New tools are to be made available to growers to help assess soil organic matter after research found that changing management practices to increase levels could raise net profits on average by £80/ha.
Developed by GY Associates, in partnership with Rothamsted Research, the KeySoil computer models will enable farmers not only to benchmark their soil organic matter, but also to gauge the likely impact of management practices and to track those changes over time.
The simplest model, KeySoil Range, allows growers to input organic matter levels obtained from soil tests and benchmark their situation against a national soil database, says Nicola Hall, a research consultant for GYA.
The amount of organic matter will depend on how the soil has been managed and soil type. “For example, 2% might be very poor for a heavy clay soil, but very good for a light sandy soil,” she says. Comparing the current position for the soil will give some indication of the potential for change.
The next step is to input some simple historical information, such as previous crops, yields, whether any organic matter inputs – for example, slurry, poultry litter or sewage sludge – have been applied in the past five years, into the KeySoil Status program. Those indicators are used to assess whether the management used is likely to maintain, reduce or increase soil organic matter, says Dr Hall.
“A third part of what KeySoil can do is look at future management, and look at the impact of changing practices,” she adds.
The tools were assessed in a DEFRA/Natural England Catchment Sensitive Farming Delivery Initiative project on farm. “It made some of the growers using the tools think carefully about their management,” says Dr Hall.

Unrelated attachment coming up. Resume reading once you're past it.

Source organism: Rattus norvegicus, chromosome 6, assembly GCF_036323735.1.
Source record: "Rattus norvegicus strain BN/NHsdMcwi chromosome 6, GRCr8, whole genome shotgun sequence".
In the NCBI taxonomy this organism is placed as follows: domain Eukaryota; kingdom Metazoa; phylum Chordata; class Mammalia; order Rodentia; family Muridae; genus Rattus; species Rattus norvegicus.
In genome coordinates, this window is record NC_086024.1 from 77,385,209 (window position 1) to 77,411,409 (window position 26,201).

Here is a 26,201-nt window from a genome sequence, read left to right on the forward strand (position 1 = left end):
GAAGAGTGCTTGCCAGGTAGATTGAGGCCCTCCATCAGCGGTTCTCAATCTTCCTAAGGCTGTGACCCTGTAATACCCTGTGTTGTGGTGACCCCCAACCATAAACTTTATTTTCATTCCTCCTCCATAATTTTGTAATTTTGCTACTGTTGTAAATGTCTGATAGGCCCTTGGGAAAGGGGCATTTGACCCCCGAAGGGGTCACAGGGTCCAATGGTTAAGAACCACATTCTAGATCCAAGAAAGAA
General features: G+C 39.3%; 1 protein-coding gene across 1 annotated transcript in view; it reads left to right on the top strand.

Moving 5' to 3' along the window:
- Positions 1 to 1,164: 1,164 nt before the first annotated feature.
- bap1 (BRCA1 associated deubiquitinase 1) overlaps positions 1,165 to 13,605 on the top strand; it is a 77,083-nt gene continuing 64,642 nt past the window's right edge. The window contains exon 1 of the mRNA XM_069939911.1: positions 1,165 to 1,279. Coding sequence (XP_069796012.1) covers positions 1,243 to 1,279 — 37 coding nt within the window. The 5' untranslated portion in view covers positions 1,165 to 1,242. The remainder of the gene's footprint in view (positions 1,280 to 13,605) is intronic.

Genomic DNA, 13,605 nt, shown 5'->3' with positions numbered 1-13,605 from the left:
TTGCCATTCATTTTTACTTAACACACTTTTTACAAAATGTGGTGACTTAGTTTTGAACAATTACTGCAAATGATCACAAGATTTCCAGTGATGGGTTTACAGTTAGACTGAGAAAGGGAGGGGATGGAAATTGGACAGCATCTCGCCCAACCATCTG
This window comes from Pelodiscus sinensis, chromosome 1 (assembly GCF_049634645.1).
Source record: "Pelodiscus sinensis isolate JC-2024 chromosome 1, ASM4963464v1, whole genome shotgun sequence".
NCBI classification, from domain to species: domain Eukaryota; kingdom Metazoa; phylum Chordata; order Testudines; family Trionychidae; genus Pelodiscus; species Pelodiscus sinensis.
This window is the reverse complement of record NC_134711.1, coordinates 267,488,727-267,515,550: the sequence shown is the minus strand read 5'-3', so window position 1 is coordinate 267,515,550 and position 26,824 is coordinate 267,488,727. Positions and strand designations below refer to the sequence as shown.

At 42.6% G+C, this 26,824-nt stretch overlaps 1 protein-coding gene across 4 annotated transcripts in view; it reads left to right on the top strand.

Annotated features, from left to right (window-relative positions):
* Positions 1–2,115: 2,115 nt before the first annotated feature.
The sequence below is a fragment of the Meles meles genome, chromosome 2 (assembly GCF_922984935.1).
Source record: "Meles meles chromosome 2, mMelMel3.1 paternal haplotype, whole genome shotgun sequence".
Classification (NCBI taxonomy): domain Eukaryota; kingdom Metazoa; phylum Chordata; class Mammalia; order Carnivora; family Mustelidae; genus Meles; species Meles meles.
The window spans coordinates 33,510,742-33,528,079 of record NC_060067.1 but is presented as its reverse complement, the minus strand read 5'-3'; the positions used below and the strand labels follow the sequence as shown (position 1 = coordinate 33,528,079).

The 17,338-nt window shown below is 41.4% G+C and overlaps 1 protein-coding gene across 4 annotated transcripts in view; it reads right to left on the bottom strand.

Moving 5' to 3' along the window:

That project studied first-hand the experiences of more than 100 farmers and showed that improving soil organic matter could net typical benefits of £80/ha a year. In some cases it was well over £100/ha, adds Dr Hall. “A typical example was where a farmer had switched to incorporating straw over a period of five years and found the number of cultivation passes required had reduced from two to one. On farm we could cost that out using actual figures.”
Benefits could be realised within two to five years, she says. “Benefits will vary from farm to farm depending on the farm systems. But, overall, 85% of farms studied showed financial gains from improving soil organic matter management.”
The KeySoil team will be on the Rothamsted Research stand at Cereals 2008 (11-12 June) for growers wanting to find out more.
- Benchmark soil organic matter levels against national database
- Input field history to assess impact on OM
- Assess management plans
- Could result in £80/ha benefit